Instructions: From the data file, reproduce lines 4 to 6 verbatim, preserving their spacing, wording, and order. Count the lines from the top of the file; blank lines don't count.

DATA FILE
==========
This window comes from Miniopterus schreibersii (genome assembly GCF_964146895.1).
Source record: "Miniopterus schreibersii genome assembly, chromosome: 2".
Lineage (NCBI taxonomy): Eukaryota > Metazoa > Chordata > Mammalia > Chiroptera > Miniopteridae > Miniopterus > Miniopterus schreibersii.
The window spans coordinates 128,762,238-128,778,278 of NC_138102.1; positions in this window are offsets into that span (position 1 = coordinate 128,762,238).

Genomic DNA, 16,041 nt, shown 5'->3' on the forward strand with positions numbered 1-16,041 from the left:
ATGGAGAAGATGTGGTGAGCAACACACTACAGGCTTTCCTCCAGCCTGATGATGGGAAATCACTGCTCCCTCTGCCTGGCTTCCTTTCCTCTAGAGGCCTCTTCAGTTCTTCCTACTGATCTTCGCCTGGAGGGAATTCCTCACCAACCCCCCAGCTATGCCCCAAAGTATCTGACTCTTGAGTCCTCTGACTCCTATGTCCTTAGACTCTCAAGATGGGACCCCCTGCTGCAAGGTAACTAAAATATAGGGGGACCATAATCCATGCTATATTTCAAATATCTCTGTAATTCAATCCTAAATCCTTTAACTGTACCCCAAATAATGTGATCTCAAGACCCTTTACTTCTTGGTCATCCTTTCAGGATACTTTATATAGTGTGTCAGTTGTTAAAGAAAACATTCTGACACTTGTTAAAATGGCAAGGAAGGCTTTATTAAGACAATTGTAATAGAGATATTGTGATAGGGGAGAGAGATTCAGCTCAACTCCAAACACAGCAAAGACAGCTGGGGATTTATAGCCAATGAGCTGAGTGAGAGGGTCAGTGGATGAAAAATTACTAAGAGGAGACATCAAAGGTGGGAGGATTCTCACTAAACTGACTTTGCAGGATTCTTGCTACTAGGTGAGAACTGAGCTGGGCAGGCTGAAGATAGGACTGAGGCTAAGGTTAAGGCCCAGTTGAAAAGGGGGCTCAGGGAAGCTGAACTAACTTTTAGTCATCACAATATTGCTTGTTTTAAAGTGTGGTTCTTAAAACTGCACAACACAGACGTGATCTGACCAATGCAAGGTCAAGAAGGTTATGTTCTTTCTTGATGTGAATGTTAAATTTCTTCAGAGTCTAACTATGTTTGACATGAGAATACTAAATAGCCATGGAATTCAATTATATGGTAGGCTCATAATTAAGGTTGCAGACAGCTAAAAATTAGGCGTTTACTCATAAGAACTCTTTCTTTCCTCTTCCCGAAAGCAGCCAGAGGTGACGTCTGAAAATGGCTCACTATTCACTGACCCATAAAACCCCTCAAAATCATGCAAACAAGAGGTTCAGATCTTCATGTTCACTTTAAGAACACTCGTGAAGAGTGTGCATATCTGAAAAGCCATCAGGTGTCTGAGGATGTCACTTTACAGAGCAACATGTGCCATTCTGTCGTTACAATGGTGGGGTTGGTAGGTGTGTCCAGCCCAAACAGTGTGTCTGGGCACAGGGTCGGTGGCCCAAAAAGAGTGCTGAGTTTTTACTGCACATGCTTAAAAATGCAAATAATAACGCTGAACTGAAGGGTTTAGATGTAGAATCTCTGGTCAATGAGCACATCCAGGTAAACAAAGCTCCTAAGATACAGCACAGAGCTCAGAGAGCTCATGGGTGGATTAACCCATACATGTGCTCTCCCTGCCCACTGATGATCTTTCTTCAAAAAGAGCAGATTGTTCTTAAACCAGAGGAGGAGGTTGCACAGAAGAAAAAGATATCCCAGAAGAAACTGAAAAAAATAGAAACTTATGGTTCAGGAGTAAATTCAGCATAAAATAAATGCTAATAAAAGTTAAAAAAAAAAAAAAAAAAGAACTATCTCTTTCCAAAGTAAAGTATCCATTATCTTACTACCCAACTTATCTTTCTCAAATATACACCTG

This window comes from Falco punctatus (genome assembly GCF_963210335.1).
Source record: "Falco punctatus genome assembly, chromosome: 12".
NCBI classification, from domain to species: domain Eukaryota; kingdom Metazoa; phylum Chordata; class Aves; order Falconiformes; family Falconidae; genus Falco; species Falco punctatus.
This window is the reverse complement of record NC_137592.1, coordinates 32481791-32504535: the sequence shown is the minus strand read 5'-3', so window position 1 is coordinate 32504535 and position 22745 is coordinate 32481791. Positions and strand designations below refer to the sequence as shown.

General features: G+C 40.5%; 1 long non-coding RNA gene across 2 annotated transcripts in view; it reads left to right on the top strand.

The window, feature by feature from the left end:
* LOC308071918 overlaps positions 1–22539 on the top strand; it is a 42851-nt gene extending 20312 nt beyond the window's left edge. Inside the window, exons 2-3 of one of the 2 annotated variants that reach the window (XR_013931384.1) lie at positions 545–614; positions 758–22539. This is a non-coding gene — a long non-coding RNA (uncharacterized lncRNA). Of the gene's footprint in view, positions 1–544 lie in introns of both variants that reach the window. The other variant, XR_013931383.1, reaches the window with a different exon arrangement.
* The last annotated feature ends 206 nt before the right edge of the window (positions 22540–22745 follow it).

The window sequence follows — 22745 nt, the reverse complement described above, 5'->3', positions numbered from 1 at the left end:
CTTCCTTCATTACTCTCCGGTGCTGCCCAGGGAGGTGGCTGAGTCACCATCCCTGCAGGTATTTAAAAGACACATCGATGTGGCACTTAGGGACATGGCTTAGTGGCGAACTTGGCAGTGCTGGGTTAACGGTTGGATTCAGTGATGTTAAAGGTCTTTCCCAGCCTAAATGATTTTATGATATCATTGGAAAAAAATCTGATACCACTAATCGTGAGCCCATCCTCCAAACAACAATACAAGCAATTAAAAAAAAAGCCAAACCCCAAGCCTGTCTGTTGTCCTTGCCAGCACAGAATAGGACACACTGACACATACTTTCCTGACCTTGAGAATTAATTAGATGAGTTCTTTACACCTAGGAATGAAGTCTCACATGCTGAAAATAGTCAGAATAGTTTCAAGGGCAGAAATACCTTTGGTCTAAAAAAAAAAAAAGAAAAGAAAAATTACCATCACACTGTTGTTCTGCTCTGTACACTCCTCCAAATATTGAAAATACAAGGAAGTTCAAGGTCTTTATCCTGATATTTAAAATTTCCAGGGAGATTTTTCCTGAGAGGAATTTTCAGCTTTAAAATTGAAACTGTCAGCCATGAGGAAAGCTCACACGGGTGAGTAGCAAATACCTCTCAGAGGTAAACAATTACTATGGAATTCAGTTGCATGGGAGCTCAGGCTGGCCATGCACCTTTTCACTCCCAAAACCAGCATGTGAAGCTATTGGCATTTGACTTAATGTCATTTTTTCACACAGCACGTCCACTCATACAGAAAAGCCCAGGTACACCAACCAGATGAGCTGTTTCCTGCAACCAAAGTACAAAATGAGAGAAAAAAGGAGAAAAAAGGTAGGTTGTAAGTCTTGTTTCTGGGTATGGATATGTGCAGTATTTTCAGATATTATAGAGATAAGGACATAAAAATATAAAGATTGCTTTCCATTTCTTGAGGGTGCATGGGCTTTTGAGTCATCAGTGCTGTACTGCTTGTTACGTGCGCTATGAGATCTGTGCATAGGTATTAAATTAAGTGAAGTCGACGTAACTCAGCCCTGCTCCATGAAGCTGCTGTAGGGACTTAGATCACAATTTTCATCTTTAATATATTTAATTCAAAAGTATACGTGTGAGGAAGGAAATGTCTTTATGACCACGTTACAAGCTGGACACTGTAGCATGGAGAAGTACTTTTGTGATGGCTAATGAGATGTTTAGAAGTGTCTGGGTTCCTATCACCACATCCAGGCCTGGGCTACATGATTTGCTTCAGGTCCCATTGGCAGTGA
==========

The window spans coordinates 128,762,238-128,778,278 of NC_138102.1; positions in this window are offsets into that span (position 1 = coordinate 128,762,238).

Genomic DNA, 16,041 nt, shown 5'->3' on the forward strand with positions numbered 1-16,041 from the left:
ATGGAGAAGATGTGGTGAGCAACACACTACAGGCTTTCCTCCAGCCTGATGATGGGAAATCACTGCTCCCTCTGCCTGGCTTCCTTTCCTCTAGAGGCCTCTTCAGTTCTTCCTACTGATCTTCGCCTGGAGGGAATTCCTCACCAACCCCCCAGCTATGCCCCAAAGTATCTGACTCTTGAGTCCTCTGACTCCTATGTCCTTAGACTCTCAAGATGGGACCCCCTGCTGCAAGGTAACTAAAATATAGGGGGACCATAATCCATGCTATATTTCAAATATCTCTGTAATTCAATCCTAAATCCTTTAACTGTACCCCAAATAATGTGATCTCAAGACCCTTTACTTCTTGGTCATCCTTTCAGGATACTTTATATAGTGTGTCAGTTGTTAAAGAAAACATTCTGACACTTGTTAAAATGGCAAGGAAGGCTTTATTAAGACAATTGTAATAGAGATATTGTGATAGGGGAGAGAGATTCAGCTCAACTCCAAACACAGCAAAGACAGCTGGGGATTTATAGCCAATGAGCTGAGTGAGAGGGTCAGTGGATGAAAAATTACTAAGAGGAGACATCAAAGGTGGGAGGATTCTCACTAAACTGACTTTGCAGGATTCTTGCTACTAGGTGAGAACTGAGCTGGGCAGGCTGAAGATAGGACTGAGGCTAAGGTTAAGGCCCAGTTGAAAAGGGGGCTCAGGGAAGCTGAACTAACTTTTAGTCATCACAATATTGCTTGTTTTAAAGTGTGGTTCTTAAAACTGCACAACACAGACGTGATCTGACCAATGCAAGGTCAAGAAGGTTATGTTCTTTCTTGATGTGAATGTTAAATTTCTTCAGAGTCTAACTATGTTTGACATGAGAATACTAAATAGCCATGGAATTCAATTATATGGTAGGCTCATAATTAAGGTTGCAGACAGCTAAAAATTAGGCGTTTACTCATAAGAACTCTTTCTTTCCTCTTCCCGAAAGCAGCCAGAGGTGACGTCTGAAAATGGCTCACTATTCACTGACCCATAAAACCCCTCAAAATCATGCAAACAAGAGGTTCAGATCTTCATGTTCACTTTAAGAACACTCGTGAAGAGTGTGCATATCTGAAAAGCCATCAGGTGTCTGAGGATGTCACTTTACAGAGCAACATGTGCCATTCTGTCGTTACAATGGTGGGGTTGGTAGGTGTGTCCAGCCCAAACAGTGTGTCTGGGCACAGGGTCGGTGGCCCAAAAAGAGTGCTGAGTTTTTACTGCACATGCTTAAAAATGCAAATAATAACGCTGAACTGAAGGGTTTAGATGTAGAATCTCTGGTCAATGAGCACATCCAGGTAAACAAAGCTCCTAAGATACAGCACAGAGCTCAGAGAGCTCATGGGTGGATTAACCCATACATGTGCTCTCCCTGCCCACTGATGATCTTTCTTCAAAAAGAGCAGATTGTTCTTAAACCAGAGGAGGAGGTTGCACAGAAGAAAAAGATATCCCAGAAGAAACTGAAAAAAATAGAAACTTATGGTTCAGGAGTAAATTCAGCATAAAATAAATGCTAATAAAAGTTAAAAAAAAAAAAAAAAAAGAACTATCTCTTTCCAAAGTAAAGTATCCATTATCTTACTACCCAACTTATCTTTCTCAAATATACACCTG